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Missing Link in a ‘Zero Trust’ Security Model—The Device You’re Connecting With!

Like it or not, 2020 was the year that proved that teams could work from literally anywhere.

While terms like “flex work” and “WFH” were thrown around before COVID-19 came around, thanks to the pandemic, remote working has become the defacto way people work nowadays. Today, digital-based work interactions take the place of in-person ones with near-seamless fluidity, and the best part is that going remote helps companies save their cash in this bootstrapped time.

But while the ability to work from anywhere has truly been essential to keeping businesses and the economy functional, it has opened up new challenges that need to be addressed.

Your Devices Are Your Weakest Link

With nearly ⅔ of employees still working remotely to some degree, the boundaries that once separated work and home have been completely washed away. A major ramification of this shift has been an increase in the volume of corporate and non-corporate devices connecting from remote to sensitive data and applications. And in the mad rush to get employees set up and running, the vast majority of these devices were not outfitted with the same security measures as their office-based counterparts.

The reality is that the device almost always goes overlooked—and in many ways, it has become the weakest and most vulnerable link in IT security. What’s ironic is that most organizations really do want to keep their users and data secure, despite distances.

They make sure that all users are authenticated, their network is encrypted, and the SaaS applications are secured—but what about the device you are connecting from? Your laptop or desktop that is connecting to all your work applications and sensitive data?

To be perfectly accurate, the issue of vulnerable devices has been around a lot longer than the pandemic has; security experts and IT teams have been railing against the usage of unsanctioned, unapproved devices for years. And even when the world fully reopens, the definition of “normal” will have expanded to include IT environments where employees can choose to work from everywhere.

Achieving Zero Trust Access Security

In 2011, Jon Kindervag from Forrester coined the term zero trust. It took a while for the term to gain traction—but fast forward to 2018, and the term was everywhere. By now, it has become a commonly used (if not overused!) term, which refers to taking a departure from outdated, perimeter-based security approaches that assume that everything on the inside of your network is safe. Instead, a zero-trust approach requires every person and every connection to be verified before being granted access.

Today, organizations use lots of methods to try to establish a zero-trust architecture: multi-factor authentication (MFA) to protect and fortify passwords; Single Sign-On (SSO) to streamline and simplify the sign-on process; identity access management (IAM) tools to provision access to the right users, et cetera. These tools are super important to establish a secure baseline and go a long way to establishing a “never trust, always verify” architecture.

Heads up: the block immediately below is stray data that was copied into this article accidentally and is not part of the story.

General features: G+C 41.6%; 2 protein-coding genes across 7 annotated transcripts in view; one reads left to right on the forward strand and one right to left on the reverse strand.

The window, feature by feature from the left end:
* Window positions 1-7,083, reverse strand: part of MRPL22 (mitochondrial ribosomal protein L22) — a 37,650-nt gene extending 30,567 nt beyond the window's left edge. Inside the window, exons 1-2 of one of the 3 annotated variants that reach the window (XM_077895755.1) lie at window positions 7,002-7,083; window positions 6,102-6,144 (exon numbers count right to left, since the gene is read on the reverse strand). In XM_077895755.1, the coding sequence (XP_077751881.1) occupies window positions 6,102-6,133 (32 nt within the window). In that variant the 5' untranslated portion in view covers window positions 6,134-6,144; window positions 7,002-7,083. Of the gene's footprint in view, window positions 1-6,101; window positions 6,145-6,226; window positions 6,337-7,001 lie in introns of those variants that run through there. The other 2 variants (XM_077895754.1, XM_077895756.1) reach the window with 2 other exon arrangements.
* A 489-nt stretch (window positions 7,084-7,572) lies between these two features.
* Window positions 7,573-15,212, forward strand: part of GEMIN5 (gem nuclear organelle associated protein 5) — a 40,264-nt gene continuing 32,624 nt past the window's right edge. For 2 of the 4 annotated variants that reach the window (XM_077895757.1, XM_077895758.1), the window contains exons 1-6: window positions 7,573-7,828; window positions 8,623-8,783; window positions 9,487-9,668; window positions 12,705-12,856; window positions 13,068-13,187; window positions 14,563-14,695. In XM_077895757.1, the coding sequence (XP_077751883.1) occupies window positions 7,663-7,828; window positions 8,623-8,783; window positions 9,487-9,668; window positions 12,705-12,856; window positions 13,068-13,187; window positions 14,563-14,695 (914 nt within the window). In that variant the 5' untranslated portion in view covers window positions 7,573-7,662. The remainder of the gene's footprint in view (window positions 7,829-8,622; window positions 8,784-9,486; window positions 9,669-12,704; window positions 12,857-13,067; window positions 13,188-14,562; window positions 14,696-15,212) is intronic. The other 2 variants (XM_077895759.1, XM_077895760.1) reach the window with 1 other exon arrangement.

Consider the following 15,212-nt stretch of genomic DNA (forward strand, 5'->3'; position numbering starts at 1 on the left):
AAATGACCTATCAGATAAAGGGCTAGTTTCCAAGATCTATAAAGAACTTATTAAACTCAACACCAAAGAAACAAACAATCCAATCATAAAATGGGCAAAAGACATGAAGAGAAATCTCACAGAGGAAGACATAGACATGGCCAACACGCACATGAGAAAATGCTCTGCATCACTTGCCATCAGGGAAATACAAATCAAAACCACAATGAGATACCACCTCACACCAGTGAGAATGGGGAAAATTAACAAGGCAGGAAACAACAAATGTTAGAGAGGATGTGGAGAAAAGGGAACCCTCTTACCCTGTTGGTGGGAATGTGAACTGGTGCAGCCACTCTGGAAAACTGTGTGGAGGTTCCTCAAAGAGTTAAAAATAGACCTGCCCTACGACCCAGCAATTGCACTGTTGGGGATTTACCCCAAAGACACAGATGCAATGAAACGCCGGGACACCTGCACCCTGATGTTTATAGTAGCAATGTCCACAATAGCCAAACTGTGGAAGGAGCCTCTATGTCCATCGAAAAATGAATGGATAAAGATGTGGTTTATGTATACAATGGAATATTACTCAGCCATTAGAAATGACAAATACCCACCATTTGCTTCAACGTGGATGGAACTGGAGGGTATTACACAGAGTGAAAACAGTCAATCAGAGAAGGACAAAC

Fixing The Weakest Link

But the reality is that as important as these methodologies are, they don’t cover the full potential attack—the areas they fail to account for can leave easily accessible paths from which attackers can infiltrate.

While working together at Palo Alto Networks in around 2015, after acquiring a leading endpoint solution company, Infinipoint—a company that offers a real-time IT security asset management platform—began to see that as crucial as these tools are to establishing zero trust, they leave out a key element, don’t address the security, nor establish the trust, of the device itself.

The team at Infinipoint understood that to achieve a TRUE zero trust architecture; organizations need a solution that addresses the missing link—the devices users connect with—and:

  • Acts as a single enforcement point for every enterprise service;
  • Enables controlled access, based on the user-device-service combination;
  • Associates real-world risk intelligence to enforce static, dynamic policies, and risk-based policies;
  • Remediates those risks with one click of a button.

We call this solution DIaaS – Device-Identity-as-a-Service, a comprehensive device identity and posture solution, which is part of the Single-Sign-On authentication process. DIaaS is the optimal way to prevent devices from putting your organization at risk. With no apparent impact on the user experience, it improves security and productivity while supporting every identity provider and business service.

DIaaS helps protect devices from being compromised and keeps legitimate business users safe from their own less-than-optimal security practices. With an advanced and dynamic access management solution like DIaaS, organizations can get full visibility and real-time access control across tens of thousands of IT assets, eliminating configuration risks and vulnerabilities within seconds.

This is incredibly important in the distributed workforce environment since it uncovers and proactively fixes security risks in a productive way. Organizations can now discover, manage, and secure IT assets across their enterprise for employees, contractors, and anyone else accessing their data and services.

Conclusion

DIaaS (Device-Identity-as-a-Service) is the key to getting device context awareness on Single Sign-On login, across every service, in today’s fragmented work environment. Our goal is to help organizations take a truly holistic approach to the zero trust security model and lock down one of the most troublesome sources of security insufficiencies. To find out more, get in touch with us today.